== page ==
Activity of selected oxidizing microbicides against the spores of Clostridium difficile: relevance to environmental control

Am J Infect Control. 2005 Aug;33(6):320-5. doi: 10.1016/j.ajic.2005.04.240.


Background: Clostridium difficile is an increasingly common nosocomial pathogen, and its spores are resistant to common environmental surface disinfectants. Many high-level disinfectants (eg, aldehydes) are unsuitable for environmental decontamination because they need several hours of contact to be sporicidal. This study tested the potential of selected oxidative microbicides to inactivate C. difficile spores on hard surfaces in relatively short contact times at room temperature.

Methods: The spores of a clinical isolate of C. difficile were tested using disks (1 cm diameter) of brushed stainless steel in a quantitative carrier test. The spores of C. sporogenes and Bacillus subtilis, common surrogates for evaluating sporicides, were included for comparison. The clostridia were grown separately in Columbia broth (CB), and B. subtilis was grown in a 1:10 dilution of CB. Each disk received 10 microL test spores with an added soil load, and the inoculum was dried. One disk each was placed in a glass vial and overlaid with 50 microL test formulation; controls received an equivalent volume of normal saline with 0.1% Tween 80. At the end of the contact time the microbicide was neutralized, the inoculum recovered from the disks by vortexing, the eluates were membrane filtered, and the filters placed on plates of recovery medium. The colony-forming units (CFU) on the plates were recorded after 5 days of incubation. The performance criterion was > or = 6 log(10) (> or = 99.9999%) reduction in the viability titer of the spores. The microbicides tested were domestic bleach with free-chlorine (FC) levels of 1000, 3000, and 5000 mg/L; an accelerated hydrogen peroxide (AHP)-based product with 70,000 mg/L H2O2 (Virox STF); chlorine dioxide (600 mg/L FC); and acidified domestic bleach (5000 mg/L FC).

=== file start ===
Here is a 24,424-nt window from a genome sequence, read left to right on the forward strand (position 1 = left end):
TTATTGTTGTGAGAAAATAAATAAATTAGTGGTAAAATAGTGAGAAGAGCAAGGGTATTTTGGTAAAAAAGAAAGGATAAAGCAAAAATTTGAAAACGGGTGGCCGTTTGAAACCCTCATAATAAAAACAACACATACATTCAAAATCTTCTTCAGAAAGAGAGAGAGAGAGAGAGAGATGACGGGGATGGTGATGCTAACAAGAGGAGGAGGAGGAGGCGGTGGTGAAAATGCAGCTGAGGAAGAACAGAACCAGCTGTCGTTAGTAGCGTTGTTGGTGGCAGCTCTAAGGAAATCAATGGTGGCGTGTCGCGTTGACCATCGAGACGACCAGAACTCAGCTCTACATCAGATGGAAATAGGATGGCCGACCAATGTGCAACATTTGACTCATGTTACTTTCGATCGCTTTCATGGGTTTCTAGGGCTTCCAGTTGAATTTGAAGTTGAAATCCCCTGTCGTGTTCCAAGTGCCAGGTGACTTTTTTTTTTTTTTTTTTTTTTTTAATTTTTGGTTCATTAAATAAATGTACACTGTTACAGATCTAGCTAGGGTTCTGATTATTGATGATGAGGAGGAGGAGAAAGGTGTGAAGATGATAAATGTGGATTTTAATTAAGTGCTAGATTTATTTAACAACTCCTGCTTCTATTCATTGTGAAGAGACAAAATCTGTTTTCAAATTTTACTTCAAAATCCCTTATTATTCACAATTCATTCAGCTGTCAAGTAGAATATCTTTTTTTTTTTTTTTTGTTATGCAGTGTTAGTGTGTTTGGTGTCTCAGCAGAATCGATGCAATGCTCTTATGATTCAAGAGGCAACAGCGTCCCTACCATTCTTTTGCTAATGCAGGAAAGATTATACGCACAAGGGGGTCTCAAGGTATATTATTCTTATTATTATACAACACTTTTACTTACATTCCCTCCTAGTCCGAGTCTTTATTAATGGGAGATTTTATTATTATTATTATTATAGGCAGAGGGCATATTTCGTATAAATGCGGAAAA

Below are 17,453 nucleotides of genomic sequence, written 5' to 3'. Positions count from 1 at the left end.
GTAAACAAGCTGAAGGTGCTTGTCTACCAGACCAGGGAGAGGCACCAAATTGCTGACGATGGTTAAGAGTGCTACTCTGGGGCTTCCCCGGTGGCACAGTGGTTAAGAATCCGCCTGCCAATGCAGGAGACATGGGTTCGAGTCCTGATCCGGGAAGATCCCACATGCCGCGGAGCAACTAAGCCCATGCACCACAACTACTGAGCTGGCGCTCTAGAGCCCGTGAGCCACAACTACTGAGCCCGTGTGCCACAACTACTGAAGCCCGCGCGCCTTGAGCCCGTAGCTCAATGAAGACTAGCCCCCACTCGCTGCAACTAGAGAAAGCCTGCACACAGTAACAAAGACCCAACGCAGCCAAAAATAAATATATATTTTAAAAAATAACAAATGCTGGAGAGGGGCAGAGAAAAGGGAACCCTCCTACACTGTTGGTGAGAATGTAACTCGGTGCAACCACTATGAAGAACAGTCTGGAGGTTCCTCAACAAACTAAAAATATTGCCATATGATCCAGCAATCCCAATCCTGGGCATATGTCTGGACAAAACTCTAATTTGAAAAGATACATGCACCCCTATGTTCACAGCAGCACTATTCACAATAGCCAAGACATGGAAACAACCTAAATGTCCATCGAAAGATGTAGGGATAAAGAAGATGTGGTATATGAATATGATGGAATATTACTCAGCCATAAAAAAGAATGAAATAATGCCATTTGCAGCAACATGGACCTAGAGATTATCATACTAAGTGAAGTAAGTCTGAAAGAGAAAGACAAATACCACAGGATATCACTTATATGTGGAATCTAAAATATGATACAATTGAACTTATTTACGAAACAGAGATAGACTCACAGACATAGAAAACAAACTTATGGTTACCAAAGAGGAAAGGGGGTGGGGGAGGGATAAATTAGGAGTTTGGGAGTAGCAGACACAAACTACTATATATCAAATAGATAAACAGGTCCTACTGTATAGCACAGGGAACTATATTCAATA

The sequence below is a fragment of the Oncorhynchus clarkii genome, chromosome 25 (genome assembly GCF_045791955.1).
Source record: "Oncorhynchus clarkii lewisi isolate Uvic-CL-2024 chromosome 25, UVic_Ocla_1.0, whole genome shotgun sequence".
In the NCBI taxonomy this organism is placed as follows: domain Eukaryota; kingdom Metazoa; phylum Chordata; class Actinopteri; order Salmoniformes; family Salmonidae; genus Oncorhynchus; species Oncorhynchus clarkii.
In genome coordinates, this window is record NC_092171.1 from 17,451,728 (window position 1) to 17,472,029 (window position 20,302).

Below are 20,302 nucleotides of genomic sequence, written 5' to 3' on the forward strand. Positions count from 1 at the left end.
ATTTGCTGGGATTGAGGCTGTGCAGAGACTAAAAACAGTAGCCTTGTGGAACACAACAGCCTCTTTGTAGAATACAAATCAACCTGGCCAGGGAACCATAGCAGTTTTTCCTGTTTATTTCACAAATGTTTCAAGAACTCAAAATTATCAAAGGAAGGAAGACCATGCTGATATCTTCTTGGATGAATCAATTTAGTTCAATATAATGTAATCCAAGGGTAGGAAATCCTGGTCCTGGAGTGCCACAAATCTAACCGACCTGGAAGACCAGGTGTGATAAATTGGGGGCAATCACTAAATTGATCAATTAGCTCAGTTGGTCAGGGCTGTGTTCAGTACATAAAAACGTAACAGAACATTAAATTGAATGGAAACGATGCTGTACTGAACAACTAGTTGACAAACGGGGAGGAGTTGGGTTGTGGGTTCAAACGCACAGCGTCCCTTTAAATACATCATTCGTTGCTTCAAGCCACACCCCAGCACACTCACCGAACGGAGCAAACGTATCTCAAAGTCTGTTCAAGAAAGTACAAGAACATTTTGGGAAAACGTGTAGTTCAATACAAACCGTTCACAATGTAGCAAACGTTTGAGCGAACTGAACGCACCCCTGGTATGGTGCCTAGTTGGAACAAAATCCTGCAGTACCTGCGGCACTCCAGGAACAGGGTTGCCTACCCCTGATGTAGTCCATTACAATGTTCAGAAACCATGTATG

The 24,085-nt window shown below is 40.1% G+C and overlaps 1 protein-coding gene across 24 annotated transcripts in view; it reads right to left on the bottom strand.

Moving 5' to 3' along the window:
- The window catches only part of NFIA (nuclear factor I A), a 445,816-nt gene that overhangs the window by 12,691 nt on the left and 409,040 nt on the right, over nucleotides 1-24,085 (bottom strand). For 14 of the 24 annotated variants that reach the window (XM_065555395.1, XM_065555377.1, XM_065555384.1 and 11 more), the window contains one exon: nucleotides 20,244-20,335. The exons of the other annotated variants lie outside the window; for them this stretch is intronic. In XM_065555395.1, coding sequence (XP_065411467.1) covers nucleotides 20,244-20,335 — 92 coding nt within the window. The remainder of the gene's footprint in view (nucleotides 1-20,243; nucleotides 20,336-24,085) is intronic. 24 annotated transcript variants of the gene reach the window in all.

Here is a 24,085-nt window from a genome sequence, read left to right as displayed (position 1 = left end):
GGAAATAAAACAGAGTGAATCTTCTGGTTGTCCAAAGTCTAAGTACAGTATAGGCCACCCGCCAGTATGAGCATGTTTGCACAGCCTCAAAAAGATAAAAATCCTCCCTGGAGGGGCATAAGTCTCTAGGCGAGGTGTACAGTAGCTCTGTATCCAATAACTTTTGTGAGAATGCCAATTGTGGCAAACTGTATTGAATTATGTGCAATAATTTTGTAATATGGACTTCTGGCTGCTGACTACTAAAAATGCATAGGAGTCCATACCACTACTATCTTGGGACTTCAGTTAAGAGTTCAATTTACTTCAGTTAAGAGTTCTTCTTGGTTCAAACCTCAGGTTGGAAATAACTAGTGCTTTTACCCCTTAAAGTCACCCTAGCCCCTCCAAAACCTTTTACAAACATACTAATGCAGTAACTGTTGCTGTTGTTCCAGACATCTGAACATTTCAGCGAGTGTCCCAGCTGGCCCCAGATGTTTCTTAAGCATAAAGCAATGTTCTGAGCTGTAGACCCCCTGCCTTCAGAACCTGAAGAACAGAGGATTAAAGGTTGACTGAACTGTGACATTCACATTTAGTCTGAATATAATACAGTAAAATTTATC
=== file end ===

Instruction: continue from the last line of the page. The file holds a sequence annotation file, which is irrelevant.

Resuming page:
Results: Acidified bleach and the highest concentration of regular bleach tested could inactivate all the spores in < or = 10 minutes; Virox STF could do the same in < or = 13 minutes. Regular bleach with 3000 mg/L FC required up to 20 minutes to reduce the viability of the all the spores tested to undetectable levels; chlorine dioxide and the lowest concentration of regular bleach tested needed approximately 30 minutes for the same level of activity.

Conclusions: Acidified bleach, Virox STF, and regular bleach (3000-5000 mg/L FC) could inactivate C. difficile spores on hard environmental surfaces in approximately 10 to 15 minutes under ambient conditions. All of these products are strong oxidizers and should be handled with care for protection of staff, but acidified and regular bleach with high levels of FC also release chlorine gas, which can be hazardous if inhaled by staff or patients.

MeSH terms

  • Chlorine Compounds / pharmacology
  • Clostridium difficile / drug effects*
  • Clostridium difficile / growth & development
  • Disinfectants / pharmacology*
  • Dose-Response Relationship, Drug
  • Environmental Microbiology
  • Hydrogen Peroxide / pharmacology
  • Oxides / pharmacology
  • Sodium Hypochlorite / pharmacology
  • Spores, Bacterial / drug effects*


  • Chlorine Compounds
  • Disinfectants
  • Oxides
  • chlorine dioxide
  • Hydrogen Peroxide
  • Sodium Hypochlorite